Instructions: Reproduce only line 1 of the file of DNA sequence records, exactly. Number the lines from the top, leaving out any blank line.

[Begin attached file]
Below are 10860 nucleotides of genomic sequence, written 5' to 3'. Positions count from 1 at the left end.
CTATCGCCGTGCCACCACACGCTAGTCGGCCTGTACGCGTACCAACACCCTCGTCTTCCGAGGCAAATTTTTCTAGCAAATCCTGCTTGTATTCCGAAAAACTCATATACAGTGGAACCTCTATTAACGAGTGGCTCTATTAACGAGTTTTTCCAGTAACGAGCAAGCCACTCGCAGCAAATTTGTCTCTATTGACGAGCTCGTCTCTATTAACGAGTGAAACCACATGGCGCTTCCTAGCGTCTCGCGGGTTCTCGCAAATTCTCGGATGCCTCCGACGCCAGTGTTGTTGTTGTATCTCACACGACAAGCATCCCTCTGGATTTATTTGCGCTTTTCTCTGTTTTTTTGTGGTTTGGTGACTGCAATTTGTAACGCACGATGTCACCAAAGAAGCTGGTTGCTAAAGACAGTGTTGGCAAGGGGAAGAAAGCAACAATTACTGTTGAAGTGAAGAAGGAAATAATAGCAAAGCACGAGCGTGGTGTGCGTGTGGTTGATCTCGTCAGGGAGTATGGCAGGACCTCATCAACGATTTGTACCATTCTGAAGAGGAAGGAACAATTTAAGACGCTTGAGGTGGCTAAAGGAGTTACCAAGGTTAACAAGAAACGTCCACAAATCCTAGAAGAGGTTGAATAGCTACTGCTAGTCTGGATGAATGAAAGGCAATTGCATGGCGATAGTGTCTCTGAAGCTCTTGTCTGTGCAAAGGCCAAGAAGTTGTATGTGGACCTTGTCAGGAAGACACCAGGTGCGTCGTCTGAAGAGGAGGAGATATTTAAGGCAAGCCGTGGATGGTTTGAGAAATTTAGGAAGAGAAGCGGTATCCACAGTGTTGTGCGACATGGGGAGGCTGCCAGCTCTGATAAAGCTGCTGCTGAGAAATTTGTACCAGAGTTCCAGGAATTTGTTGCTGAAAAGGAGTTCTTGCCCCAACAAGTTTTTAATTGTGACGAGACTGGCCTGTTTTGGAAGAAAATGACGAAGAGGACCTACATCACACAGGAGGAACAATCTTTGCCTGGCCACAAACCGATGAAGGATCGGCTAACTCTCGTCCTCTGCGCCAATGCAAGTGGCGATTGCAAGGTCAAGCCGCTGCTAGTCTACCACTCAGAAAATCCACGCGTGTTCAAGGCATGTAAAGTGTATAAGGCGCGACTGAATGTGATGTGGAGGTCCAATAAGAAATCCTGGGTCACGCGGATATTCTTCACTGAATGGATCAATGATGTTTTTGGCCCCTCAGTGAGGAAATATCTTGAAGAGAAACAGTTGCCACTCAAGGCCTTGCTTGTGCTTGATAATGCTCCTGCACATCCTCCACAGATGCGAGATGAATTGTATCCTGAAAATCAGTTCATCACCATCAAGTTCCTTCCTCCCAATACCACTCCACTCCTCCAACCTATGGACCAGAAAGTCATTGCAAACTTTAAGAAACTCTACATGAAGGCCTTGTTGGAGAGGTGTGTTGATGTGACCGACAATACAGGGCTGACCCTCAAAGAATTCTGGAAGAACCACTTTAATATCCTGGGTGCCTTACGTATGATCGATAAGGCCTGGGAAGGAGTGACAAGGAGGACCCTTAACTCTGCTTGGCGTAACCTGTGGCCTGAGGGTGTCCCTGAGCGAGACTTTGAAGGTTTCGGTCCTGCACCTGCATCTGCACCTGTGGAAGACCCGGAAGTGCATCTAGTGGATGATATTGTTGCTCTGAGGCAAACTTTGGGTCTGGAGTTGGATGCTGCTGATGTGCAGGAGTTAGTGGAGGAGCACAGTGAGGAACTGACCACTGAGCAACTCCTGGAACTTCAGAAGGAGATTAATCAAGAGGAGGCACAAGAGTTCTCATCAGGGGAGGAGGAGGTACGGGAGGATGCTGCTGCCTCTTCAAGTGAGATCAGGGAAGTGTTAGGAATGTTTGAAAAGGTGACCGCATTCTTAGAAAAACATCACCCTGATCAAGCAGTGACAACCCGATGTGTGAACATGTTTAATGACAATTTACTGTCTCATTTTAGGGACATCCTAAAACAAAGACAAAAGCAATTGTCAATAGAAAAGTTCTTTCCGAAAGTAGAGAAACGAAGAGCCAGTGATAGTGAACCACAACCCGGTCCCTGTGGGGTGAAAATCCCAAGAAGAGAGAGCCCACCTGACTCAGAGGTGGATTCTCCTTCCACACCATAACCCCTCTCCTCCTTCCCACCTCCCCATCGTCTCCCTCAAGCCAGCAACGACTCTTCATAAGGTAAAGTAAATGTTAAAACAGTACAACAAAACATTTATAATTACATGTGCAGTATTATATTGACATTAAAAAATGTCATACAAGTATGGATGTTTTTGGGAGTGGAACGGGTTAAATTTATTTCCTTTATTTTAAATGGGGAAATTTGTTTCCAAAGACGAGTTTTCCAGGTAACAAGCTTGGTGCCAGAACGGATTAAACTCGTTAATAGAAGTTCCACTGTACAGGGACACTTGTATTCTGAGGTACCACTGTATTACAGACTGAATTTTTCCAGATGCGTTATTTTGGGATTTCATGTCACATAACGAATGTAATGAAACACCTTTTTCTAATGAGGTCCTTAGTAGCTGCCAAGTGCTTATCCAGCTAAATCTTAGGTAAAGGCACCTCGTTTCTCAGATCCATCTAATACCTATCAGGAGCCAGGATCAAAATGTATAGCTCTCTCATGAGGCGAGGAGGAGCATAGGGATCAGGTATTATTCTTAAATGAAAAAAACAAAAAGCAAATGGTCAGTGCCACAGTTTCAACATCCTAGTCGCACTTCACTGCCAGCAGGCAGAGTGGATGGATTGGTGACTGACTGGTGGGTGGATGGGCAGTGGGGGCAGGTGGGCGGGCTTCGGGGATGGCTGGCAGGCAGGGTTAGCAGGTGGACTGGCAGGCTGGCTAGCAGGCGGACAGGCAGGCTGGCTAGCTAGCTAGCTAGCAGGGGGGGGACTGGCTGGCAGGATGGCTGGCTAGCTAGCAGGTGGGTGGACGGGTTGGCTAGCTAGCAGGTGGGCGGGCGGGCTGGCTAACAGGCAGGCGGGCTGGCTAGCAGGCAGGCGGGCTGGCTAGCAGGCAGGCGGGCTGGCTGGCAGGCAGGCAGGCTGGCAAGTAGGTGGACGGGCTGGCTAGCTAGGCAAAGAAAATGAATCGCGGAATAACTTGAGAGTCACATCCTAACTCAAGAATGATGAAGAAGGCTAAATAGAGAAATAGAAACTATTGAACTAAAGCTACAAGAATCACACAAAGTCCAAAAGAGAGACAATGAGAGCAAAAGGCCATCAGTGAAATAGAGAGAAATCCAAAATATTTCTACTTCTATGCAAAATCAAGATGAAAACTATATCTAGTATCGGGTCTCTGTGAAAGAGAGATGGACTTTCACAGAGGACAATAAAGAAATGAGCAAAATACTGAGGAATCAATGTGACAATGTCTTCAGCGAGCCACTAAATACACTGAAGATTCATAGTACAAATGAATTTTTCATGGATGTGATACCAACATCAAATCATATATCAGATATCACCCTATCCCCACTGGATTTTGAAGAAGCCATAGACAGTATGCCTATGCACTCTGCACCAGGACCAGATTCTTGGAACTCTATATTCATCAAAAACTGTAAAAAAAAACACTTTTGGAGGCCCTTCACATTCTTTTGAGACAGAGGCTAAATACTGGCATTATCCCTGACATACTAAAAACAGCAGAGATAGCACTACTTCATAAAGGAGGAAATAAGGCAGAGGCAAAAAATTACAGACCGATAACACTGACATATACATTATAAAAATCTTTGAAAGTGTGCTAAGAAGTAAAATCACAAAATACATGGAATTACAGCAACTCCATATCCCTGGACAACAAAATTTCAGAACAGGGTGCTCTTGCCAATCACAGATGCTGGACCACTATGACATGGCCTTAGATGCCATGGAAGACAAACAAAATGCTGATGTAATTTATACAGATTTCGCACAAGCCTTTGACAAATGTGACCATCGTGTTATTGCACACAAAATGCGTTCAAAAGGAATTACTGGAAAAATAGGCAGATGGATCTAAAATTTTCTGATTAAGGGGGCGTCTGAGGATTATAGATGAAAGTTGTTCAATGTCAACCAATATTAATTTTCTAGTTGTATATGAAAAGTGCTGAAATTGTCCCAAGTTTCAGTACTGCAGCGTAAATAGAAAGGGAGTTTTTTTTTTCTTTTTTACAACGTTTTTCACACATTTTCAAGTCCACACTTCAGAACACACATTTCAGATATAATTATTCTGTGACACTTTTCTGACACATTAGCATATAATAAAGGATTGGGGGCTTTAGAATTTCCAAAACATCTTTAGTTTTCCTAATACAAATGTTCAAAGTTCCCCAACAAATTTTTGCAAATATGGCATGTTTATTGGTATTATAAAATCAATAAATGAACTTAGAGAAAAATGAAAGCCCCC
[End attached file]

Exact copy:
Below are 10860 nucleotides of genomic sequence, written 5' to 3'. Positions count from 1 at the left end.